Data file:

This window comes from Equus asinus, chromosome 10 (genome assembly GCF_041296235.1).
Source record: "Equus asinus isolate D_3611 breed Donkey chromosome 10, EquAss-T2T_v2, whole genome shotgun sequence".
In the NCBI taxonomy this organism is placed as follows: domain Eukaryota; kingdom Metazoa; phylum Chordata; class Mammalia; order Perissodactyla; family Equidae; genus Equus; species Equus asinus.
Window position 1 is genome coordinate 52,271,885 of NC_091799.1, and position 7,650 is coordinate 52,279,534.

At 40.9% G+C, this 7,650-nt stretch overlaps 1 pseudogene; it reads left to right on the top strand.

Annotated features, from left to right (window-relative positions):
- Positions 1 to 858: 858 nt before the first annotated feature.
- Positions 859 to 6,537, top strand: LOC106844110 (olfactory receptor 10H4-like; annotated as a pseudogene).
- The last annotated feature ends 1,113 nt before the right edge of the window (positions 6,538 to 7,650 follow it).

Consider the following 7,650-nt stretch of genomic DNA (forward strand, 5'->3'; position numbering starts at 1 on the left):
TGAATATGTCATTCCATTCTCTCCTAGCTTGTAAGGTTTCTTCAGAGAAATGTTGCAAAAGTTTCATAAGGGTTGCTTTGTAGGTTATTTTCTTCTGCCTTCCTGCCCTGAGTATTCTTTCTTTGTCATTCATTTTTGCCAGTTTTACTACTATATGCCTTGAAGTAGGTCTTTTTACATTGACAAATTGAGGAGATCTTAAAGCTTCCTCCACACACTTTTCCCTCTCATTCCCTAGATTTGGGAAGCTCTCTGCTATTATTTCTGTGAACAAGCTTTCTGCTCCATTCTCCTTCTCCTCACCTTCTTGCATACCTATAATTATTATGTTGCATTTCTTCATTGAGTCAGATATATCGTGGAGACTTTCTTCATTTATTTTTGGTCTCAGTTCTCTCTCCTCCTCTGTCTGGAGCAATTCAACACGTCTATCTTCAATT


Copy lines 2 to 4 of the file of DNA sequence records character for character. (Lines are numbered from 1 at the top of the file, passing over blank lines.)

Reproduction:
Source record: "Equus asinus isolate D_3611 breed Donkey chromosome 10, EquAss-T2T_v2, whole genome shotgun sequence".
In the NCBI taxonomy this organism is placed as follows: domain Eukaryota; kingdom Metazoa; phylum Chordata; class Mammalia; order Perissodactyla; family Equidae; genus Equus; species Equus asinus.
Window position 1 is genome coordinate 52,271,885 of NC_091799.1, and position 7,650 is coordinate 52,279,534.